Best Practices When Guiding Your Staff Through Change

 In Operations, Staffing

Heraclitus, a Greek philosopher, said: “the only constant in life is change.” Change is inevitable, especially in a business that keeps up with evolving regulations, guidelines, and customer preferences. In the healthcare industry, things can change fast, especially during a pandemic. Instead of trying to avoid change, you can adjust your focus to embrace the opportunity within the workplace.

Change can be a challenge for an entire staff. Not only do managers and supervisors carry the burden of implementing new procedures, but employees also feel the pressure of these new requirements. For change to be successful, the shift needs to start within the people, then reflected in the organization.

How to Promote a Culture of Change

Here are a few best practices you can use to promote a culture of change in your office:

  1. Make it a Team Effort: When employees are involved in the change process, they feel ownership and connection to the new procedures. The sooner all employees are involved in this shift, the better things will turn out in the long run.
  2. Communication is Key: If people feel like they are left in the dark about the changes occurring, it creates a disconnect with the team. Maintaining open communication channels is a critical step to engage all staff members in this process. Top-down communication is standard, with managers telling staff members about the new initiatives. But don’t overlook the importance of bottom-up communication as well – give employees a chance to share their feelings and concerns.
  3. Embrace Decision Making: When change is on the horizon, decision-making can be the choke point that stops a team from moving forward. Be transparent in the situation, and be willing to make decisions quickly, so you don’t slow the team’s progress.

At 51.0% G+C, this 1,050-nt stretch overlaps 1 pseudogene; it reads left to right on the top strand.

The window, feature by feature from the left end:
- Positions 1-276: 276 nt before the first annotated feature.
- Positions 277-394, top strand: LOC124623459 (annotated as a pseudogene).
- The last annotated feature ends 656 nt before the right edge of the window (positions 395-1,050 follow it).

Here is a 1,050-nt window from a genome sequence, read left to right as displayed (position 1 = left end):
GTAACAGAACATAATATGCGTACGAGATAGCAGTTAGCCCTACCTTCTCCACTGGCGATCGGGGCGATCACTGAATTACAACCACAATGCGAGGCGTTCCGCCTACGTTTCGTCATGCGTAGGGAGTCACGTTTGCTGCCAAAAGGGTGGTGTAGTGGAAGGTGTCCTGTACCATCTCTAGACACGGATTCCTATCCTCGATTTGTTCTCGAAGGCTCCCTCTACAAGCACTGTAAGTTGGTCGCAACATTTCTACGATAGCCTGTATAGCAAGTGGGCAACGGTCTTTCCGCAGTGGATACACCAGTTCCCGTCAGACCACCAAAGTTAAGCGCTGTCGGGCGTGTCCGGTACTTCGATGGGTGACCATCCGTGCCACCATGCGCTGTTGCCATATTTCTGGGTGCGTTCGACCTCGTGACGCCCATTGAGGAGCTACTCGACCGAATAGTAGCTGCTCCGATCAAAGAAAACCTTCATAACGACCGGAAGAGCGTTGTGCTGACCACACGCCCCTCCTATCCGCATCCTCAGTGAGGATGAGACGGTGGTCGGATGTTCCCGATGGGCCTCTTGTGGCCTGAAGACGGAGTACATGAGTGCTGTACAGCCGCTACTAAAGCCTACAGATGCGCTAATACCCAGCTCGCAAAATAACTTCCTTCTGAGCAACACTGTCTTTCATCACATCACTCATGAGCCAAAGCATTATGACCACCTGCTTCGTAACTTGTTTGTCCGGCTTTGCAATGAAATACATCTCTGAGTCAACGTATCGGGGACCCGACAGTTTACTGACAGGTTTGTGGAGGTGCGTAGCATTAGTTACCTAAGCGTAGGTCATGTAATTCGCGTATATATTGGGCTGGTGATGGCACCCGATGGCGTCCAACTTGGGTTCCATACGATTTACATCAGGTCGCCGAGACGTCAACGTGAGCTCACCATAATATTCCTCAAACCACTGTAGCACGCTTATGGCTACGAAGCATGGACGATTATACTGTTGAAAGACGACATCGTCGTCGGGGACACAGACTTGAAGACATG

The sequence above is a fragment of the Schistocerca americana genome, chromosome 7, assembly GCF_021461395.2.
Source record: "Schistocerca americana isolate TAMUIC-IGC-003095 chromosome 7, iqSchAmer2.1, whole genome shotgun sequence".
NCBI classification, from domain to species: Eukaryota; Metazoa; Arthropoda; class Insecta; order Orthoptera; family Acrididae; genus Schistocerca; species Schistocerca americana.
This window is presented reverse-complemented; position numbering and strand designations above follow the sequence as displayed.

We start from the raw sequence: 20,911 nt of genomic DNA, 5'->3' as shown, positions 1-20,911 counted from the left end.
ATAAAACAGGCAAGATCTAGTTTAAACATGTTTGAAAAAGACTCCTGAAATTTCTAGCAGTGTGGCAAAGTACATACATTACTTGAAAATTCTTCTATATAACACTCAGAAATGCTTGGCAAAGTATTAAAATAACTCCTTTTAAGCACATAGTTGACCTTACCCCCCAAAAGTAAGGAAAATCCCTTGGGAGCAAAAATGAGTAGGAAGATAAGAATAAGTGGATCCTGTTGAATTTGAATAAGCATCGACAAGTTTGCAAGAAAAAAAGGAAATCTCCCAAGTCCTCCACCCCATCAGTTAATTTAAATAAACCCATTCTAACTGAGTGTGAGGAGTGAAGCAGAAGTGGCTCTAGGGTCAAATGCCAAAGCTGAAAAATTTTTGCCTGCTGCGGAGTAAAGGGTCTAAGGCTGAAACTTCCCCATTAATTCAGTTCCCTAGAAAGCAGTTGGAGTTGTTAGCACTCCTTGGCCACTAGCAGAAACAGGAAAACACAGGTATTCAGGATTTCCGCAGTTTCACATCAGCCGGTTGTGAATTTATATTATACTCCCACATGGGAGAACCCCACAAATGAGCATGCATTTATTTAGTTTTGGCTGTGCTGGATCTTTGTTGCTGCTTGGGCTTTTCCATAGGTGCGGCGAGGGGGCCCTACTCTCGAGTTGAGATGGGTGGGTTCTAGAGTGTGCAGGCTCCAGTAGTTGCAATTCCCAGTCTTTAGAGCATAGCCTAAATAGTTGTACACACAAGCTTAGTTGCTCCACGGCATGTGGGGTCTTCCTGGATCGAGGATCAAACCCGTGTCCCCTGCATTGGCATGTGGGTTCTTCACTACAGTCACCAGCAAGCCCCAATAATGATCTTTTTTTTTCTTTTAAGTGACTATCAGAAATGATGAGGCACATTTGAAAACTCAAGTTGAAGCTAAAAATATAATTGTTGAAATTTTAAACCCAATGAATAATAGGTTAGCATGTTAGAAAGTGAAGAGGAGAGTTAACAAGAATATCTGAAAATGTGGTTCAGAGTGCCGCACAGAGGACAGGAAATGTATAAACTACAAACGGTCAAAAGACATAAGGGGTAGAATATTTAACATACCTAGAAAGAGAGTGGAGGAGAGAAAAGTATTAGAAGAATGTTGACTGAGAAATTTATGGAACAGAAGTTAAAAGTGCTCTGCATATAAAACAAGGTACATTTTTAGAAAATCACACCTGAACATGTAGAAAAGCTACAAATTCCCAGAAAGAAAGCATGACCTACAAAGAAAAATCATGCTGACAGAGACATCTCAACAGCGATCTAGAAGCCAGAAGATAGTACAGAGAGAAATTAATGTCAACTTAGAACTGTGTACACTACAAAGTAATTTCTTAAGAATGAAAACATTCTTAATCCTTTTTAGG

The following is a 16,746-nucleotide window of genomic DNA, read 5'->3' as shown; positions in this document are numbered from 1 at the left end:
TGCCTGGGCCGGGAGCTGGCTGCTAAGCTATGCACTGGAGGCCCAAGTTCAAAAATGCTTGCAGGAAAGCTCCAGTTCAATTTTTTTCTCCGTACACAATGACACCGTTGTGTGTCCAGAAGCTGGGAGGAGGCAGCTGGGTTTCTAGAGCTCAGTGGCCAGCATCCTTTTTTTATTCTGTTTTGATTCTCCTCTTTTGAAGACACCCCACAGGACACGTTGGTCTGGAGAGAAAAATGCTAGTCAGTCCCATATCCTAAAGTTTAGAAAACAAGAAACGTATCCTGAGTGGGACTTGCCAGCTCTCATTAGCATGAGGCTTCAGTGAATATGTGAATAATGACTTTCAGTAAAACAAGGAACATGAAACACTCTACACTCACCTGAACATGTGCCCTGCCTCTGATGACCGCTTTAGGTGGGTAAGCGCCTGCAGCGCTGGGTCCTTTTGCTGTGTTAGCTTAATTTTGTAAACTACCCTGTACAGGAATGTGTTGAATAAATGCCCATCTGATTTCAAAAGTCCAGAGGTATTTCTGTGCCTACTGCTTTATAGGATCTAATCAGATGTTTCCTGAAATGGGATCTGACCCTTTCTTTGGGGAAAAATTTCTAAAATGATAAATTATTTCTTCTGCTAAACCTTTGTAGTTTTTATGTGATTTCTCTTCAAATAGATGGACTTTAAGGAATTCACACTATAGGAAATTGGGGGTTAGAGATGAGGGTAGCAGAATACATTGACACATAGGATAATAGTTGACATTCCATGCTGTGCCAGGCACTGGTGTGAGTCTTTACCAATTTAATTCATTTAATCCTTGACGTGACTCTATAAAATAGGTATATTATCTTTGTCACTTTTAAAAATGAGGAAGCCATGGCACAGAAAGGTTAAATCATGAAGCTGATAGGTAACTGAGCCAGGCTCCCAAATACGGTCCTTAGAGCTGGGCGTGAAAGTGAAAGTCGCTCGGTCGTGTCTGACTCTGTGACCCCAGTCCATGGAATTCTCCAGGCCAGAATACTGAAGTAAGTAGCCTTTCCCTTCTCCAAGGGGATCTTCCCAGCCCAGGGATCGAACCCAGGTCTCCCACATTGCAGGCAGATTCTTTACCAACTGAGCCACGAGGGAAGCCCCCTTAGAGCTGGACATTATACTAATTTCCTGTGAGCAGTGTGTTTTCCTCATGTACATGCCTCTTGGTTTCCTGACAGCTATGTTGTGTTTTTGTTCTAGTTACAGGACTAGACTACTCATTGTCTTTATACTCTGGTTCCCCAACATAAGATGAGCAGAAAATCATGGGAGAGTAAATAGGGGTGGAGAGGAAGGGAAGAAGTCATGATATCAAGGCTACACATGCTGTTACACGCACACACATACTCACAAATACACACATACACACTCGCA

4. Set Appropriate Levels of Expectation: One common problem with change is when the team doesn’t engage with the new process or initiative. It’s easy to stick with old habits and patterns, resulting in stagnation in the office. When change occurs, it’s essential to set clear expectations regarding how employees should carry responsibilities in these new circumstances. If needed, set performance goals and check-ins, with an opportunity to provide additional training for employees who need the support.
  5. Be Flexible and Firm at the Same Time: Stand your ground with these changes – you shouldn’t approach this new initiative with “one foot in and one foot out.” Staying firm with the new program shows the team that you are serious about the situation. Maintaining this new path is also crucial, to protect your credibility as a leader in the office. At the same time, a bit of flexibility is needed to evaluate the team’s needs. You will likely encounter new situations where adaptations need to be considered.
  6. Stay Positive about the Future: The attitude you bring to the team will set the tone for the way everyone implements these new changes. If you want to promote a positive company culture, it starts with the way you act and talk. The best approach to improve the results is to stay enthusiastic and positive about the benefits of the future. Look for ways to keep yourself motivated, so you can foster this motivation in others as well.

Even though change can be uncomfortable, it often leads to better solutions and improved systems. For example, switching to a new software system can be a challenge, but the long-term benefits are worth it. Lean into the discomfort now to be sure that you are prepared for the future with an organized, streamlined system.

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